LOST IN THE STARS Theater Review
At a time when many Americans declare “Black Lives Matter!” the 1949 anti-apartheid Broadway musical created by composer Kurt Weill and playwright Maxwell Anderson is having a rare revival. Lost in the Stars is based on Alan Paton’s landmark South Africa-set 1948 novel Cry, the Beloved Country.
Stars is a combination play-opera-musical that, quite courageously, premiered when the Hollywood blacklist was denying La La Land leftists work in the motion picture industry and even imprisoning screenwriters and other dissident talents. Weill’s most celebrated collaborator, Bertolt Brecht, had been subpoenaed to testify before the House Un-American Activities Committee in 1947, and after pulling the wool over the Congressmen’s eyes immediately fled America, ending up in the German Democratic Republic (East Germany).
At a time when many Americans declare “Black Lives Matter!” the 1949 anti-apartheid Broadway musical created by composer Kurt Weill and playwright Maxwell Anderson is having a rare revival.
The son of a German cantor, Weill fled Nazi Germany in 1933. So it’s easy to imagine that the anti-racist sentiments of the book by Paton, who was also a prominent activist opposed to apartheid, would appeal to Weill. He is best known for composing the music for the 1928 smash hit Weill co-wrote with Brecht, The Threepenny Opera, with the popular song “Mack the Knife”, which was number one on the hit parade for Bobby Darin in 1959.
In 1930, Weill and Brecht collaborated again on the opera Rise and Fall of the City of Mahagonny. In this biting satire of America, Alaskan lumberjack Jimmy Mahoney commits the one unpardonable sin in capitalist society: He runs out of money and is thus sentenced to death! Weill and Brecht collaborated on one final major project, the ballet The Seven Deadly Sins, which premiered in June, 1933 in Paris.
Weill’s wife, Lotte Lenya, co-starred in Sins and portrayed the bawdy Jenny in the stage and 1931 film version (directed by G.W. Pabst) of The Threepenny Opera. In a canny bit of casting, Lenya also played Rosa Klebb, who attempted to kill James Bond (Sean Connery) with poison-tipped knives springing out of switchblade-like shoes in the 1963 Cold War thriller, From Russia With Love.
Pulitzer Prize winner Maxwell Anderson, who also scored two New York Drama Critics Circle Awards, wrote Stars’ book and lyrics. In 1924 Anderson co-wrote the World War I-themed Broadway hit What Price Glory? as well as the Raoul Walsh-directed 1926 movie adaptation of it. Anderson wrote widely for stage, screen and page. However, the prolific Anderson did not write the 1951 screen version of Cry, the Beloved Country, which co-starred Sidney Poitier and Canada Lee. The movie was clandestinely written by John Howard Lawson, who was blacklisted as one of the Hollywood Ten and reputedly the dean of the Hollywood Reds. Cry was remade in 1995, starring James Earl Jones and Richard Harris.
Recommended for You
According to press notes, Lost in the Starsis: “the cornerstone of Los Angeles Chamber Orchestra’s ‘Lift Every Voice,’ three-week, city-wide series of concerts, conversations and community engagement exploring themes of tolerance, compassion, cooperation, creativity and the power of music to encourage understanding and promote peace. Stars is directed by Anne Bogart, co-artistic director of New York City’s famed theatre ensemble SITI Company, and conducted by LACO Music Director Jeffrey Kahane. The cast features soprano Lauren Michelle, tenor Issachah Savage and bass-baritone Justin Hopkins as well as the Albert McNeil Jubilee Singers and members of SITI Company. Jonathon Heyward, assistant conductor of the Hallé Orchestra and a Julius Rudel/Kurt Weill Conducting Fellow, serves as the production's assistant conductor.”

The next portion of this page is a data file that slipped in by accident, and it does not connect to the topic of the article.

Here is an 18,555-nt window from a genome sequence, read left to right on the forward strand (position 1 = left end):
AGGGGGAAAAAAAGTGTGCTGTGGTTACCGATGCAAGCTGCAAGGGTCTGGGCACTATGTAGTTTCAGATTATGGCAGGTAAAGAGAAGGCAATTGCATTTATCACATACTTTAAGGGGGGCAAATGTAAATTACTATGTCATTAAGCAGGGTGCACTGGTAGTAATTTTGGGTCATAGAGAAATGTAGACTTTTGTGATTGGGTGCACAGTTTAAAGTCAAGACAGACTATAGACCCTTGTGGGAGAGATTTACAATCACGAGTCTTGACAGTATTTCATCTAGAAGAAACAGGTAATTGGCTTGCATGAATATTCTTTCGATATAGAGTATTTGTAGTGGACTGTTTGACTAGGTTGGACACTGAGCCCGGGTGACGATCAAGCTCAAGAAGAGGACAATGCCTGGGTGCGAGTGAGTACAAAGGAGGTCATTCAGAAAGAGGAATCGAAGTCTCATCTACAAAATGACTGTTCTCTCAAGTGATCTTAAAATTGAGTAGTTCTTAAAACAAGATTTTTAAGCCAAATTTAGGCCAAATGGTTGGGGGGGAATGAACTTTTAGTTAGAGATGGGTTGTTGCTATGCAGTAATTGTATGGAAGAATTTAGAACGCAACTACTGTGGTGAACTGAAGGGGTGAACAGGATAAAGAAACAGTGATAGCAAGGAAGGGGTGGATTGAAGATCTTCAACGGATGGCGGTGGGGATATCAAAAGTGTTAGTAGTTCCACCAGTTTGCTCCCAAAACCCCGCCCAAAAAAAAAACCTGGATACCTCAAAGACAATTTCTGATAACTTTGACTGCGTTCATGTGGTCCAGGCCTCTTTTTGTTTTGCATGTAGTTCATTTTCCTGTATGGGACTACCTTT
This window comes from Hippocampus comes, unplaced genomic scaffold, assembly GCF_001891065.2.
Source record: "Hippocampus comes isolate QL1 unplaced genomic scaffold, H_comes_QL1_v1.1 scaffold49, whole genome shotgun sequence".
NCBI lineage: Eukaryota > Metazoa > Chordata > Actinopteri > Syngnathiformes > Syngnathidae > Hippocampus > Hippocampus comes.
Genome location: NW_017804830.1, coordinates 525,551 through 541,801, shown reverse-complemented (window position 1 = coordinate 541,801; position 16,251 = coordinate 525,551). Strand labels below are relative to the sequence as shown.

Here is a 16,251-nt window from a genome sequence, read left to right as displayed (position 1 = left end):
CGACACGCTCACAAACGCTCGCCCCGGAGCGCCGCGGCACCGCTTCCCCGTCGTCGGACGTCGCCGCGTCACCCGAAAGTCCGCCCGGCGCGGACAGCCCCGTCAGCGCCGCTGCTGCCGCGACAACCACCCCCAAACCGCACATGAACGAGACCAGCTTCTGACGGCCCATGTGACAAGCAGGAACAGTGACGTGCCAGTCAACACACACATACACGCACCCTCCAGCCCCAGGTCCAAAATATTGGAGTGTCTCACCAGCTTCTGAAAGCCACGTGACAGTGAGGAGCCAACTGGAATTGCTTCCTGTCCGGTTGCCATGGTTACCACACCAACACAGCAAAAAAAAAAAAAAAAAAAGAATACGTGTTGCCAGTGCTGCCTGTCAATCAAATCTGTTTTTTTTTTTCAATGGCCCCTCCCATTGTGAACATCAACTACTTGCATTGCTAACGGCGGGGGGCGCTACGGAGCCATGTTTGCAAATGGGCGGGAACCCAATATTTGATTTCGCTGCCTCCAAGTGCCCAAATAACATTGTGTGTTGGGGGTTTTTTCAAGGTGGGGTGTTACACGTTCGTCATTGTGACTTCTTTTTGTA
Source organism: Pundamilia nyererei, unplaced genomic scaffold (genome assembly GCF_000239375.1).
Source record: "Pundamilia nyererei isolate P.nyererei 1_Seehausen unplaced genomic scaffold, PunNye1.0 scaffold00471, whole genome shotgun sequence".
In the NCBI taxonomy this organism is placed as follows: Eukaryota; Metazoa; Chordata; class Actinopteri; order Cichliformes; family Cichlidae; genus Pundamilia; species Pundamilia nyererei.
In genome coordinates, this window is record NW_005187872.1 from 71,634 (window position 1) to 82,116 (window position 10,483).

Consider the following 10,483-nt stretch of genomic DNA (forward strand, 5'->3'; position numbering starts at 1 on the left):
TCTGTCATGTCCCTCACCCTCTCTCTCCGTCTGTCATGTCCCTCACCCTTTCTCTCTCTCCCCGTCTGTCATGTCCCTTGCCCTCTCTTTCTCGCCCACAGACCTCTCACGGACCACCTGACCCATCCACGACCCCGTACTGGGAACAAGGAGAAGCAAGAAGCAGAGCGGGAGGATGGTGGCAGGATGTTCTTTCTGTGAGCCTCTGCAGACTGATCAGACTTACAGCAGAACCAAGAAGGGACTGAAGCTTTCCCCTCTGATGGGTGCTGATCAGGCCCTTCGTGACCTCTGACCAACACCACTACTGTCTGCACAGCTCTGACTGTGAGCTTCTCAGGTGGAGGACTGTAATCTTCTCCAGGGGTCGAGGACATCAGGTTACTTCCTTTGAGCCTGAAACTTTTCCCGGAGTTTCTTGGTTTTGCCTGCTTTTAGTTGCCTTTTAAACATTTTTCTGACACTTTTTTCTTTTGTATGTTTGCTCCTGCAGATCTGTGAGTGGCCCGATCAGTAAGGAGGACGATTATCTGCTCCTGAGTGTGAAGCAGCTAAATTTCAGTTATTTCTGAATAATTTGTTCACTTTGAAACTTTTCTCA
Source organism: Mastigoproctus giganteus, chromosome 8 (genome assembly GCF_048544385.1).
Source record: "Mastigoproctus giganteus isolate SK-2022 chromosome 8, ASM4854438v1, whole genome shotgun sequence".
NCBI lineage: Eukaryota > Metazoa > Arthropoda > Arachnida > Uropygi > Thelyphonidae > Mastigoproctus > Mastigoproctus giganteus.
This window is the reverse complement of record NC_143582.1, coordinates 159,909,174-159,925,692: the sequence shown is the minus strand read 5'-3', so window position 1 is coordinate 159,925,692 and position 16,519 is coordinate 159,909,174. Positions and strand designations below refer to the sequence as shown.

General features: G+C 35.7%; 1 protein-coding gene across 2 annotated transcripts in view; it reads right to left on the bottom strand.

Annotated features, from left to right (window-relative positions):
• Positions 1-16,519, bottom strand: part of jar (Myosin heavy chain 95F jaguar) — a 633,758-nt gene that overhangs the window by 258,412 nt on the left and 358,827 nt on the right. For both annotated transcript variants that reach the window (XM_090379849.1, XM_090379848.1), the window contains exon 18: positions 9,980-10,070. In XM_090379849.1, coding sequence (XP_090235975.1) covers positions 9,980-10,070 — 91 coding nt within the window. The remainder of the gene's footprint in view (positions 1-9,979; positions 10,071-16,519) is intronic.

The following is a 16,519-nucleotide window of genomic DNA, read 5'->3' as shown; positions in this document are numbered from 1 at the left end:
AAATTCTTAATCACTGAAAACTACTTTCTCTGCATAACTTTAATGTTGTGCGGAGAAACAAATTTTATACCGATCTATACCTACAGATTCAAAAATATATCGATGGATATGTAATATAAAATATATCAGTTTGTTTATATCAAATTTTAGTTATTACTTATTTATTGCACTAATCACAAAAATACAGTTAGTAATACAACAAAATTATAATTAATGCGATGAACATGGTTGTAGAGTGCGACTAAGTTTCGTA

AlthoughStars ran for 300 performances on the Great White Way, according to press notes, “few places in America have ever had the opportunity to see and hear a live performance of the work because the first national tour was cancelled in protest when the producers learned that black cast members would be denied the right to stay in the same hotels as white cast members.” It should be added that some audiences were segregated back then (although not in L.A., where it was last professionally performed in 1950 at the Philharmonic Auditorium, which had been located in Downtown L.A. at 5th and Olive streets).
This is the first time in 67 years that Angeleno audiences are able to see a professional production of Lost in the Stars. As a big Kurt Weill fan I am really looking forward to experiencing, seeing and hearing itmyself. This show couldn’t come at a more timely moment, as Trump’s racist regime rises to power and millions of people around the world march against it. Weill, Brecht and Anderson may not be with us any more to create works about Trump, but we can still reach for the Stars, pardners!
[dc]L[/dc]os Angeles Chamber Orchestra, in partnership with Center for the Art of Performance at UCLA, present Lost in the Stars at 8:00 p.m., Jan. 28 and 7:00 p.m., Jan. 29 at UCLA’s Royce Hall, 340 Royce Drive, Los Angeles, CA 90095.Information: (213) 622-7001, www.laco.org.